1. Hi Kasey,
    I teach 5- 55 minute 6th grade ELA classes. We are about to start a research paper/project so I really enjoyed this post! Are you following any certain curriculum or would you be willing to share more details of your mini lessons? How many and what types of sources are you requiring them to use? Do you make your anchor charts in class with each class or do you make just one to use with all of your classes? What kinds of technology are you incorporating. Thanks for any advice or resources you can share. My email is: vrakestraw@cullmancats.net
    I really enjoy your blog!
    Thank you, Vanessa Rakestraw

    1. Hi Vanessa,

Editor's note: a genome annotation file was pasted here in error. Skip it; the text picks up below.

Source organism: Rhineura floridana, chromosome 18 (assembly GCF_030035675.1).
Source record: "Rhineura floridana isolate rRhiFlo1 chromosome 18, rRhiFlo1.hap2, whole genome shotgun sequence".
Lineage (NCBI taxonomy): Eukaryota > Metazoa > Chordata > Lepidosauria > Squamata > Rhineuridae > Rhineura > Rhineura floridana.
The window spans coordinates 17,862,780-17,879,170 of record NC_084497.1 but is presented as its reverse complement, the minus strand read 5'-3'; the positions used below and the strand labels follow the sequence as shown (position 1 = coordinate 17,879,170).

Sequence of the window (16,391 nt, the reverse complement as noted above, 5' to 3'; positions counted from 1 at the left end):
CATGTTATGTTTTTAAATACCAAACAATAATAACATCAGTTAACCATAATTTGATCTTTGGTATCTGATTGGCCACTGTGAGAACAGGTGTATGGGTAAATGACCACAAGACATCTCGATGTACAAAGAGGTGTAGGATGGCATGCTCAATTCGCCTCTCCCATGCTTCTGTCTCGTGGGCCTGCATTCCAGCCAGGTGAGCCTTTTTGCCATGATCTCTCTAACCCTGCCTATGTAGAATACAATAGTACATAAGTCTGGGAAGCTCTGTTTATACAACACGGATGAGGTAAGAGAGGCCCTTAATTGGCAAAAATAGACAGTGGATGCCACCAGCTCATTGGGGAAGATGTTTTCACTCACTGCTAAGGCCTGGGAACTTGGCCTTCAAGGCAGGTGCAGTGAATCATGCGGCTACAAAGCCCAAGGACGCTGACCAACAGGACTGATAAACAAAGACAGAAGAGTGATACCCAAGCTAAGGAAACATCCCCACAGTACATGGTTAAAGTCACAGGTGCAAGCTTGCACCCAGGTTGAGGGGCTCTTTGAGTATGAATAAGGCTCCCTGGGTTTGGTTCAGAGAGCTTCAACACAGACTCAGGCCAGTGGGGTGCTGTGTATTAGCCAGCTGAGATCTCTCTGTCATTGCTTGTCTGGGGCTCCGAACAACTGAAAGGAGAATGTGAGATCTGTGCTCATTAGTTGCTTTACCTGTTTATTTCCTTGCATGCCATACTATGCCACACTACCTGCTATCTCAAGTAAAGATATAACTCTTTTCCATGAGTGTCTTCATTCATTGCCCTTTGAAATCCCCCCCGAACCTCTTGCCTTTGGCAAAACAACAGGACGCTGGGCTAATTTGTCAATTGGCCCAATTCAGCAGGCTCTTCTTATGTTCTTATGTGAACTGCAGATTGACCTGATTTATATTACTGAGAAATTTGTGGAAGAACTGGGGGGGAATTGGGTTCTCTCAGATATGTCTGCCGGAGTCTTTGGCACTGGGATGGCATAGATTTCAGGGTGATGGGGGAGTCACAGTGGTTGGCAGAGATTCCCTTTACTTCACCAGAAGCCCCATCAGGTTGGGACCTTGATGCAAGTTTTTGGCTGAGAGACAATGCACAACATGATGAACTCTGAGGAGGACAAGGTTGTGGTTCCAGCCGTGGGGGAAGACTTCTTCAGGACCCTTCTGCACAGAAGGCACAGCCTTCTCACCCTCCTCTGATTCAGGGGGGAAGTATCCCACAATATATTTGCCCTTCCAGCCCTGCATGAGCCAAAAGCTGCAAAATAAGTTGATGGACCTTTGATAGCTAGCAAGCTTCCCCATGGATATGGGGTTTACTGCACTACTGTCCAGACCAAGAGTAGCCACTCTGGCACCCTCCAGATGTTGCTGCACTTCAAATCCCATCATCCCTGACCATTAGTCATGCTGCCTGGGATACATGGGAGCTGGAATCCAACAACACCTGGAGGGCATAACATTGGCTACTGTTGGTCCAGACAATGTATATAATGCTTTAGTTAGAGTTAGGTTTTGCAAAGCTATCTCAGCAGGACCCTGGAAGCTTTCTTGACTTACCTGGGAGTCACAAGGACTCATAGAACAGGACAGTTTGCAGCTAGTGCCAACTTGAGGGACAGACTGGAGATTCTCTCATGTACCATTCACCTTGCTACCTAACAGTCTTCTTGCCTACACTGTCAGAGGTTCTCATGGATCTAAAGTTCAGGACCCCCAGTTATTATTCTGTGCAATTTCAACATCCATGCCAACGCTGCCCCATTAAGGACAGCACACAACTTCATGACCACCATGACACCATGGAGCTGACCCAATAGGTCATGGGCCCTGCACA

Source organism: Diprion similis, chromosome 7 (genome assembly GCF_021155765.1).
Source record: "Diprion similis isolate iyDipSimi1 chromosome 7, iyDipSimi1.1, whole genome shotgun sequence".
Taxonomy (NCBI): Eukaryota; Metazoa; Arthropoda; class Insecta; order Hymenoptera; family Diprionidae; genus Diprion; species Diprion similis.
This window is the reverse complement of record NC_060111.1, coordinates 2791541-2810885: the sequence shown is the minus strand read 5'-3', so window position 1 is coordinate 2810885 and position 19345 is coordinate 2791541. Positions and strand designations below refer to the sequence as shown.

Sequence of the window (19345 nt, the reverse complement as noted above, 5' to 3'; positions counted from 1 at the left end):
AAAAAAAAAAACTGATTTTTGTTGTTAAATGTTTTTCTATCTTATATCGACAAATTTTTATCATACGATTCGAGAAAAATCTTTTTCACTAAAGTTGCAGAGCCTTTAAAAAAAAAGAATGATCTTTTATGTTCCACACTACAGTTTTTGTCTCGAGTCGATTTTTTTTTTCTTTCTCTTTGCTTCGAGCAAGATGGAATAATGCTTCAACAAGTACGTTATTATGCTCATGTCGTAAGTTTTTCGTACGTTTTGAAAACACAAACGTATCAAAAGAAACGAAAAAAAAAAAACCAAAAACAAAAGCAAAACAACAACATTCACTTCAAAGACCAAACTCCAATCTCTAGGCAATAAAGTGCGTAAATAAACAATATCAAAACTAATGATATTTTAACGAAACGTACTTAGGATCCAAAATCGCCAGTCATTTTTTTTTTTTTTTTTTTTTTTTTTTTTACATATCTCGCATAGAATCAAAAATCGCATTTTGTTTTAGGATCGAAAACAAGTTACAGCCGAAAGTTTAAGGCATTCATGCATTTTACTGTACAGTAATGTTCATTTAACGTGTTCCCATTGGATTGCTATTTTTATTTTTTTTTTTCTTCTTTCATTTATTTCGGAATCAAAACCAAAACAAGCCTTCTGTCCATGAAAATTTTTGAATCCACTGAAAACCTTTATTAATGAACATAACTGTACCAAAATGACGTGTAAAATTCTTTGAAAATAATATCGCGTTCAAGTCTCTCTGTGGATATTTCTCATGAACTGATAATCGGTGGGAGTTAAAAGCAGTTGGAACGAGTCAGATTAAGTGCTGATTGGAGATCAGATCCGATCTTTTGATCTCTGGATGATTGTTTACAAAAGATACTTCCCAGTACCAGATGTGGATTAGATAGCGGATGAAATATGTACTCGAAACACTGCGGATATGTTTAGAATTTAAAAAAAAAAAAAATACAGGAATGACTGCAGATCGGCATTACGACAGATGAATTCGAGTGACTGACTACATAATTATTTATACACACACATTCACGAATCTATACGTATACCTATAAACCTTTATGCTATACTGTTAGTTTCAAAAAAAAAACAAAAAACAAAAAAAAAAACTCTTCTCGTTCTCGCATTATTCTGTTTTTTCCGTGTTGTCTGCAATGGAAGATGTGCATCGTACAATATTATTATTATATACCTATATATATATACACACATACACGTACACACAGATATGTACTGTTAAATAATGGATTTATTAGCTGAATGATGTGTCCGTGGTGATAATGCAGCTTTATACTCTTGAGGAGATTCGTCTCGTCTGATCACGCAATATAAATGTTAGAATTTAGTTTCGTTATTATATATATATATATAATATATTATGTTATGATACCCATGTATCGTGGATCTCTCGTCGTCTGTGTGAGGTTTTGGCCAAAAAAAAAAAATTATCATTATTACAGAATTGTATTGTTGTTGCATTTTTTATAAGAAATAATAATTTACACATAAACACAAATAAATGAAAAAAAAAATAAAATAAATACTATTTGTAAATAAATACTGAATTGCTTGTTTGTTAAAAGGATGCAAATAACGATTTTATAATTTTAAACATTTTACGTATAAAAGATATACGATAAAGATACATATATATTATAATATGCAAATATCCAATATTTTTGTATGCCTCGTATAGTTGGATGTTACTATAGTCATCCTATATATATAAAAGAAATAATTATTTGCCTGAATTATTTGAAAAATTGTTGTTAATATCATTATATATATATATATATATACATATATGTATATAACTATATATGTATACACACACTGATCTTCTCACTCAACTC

It's great to hear you enjoyed this post! I try to align everything I do to the Common Core State Standards and use The Continuum of LIteracy Learning to help me with minilesson statements and how I sequence things. I don't have a certain requirement of resources, but we do have a minilesson on resource authenticity and reliability. That really gets students to realize they need more than one source to double check the information they are finding. I only have one section with being the literacy coach, but what I do is I actually do the anchor chart on the Smartboard, save it, and then create the anchor chart later for the classroom. One of our favorite technologies that we're using right now is Diigo, which is a collaborative researching network where students can share their research. I hope this information helps!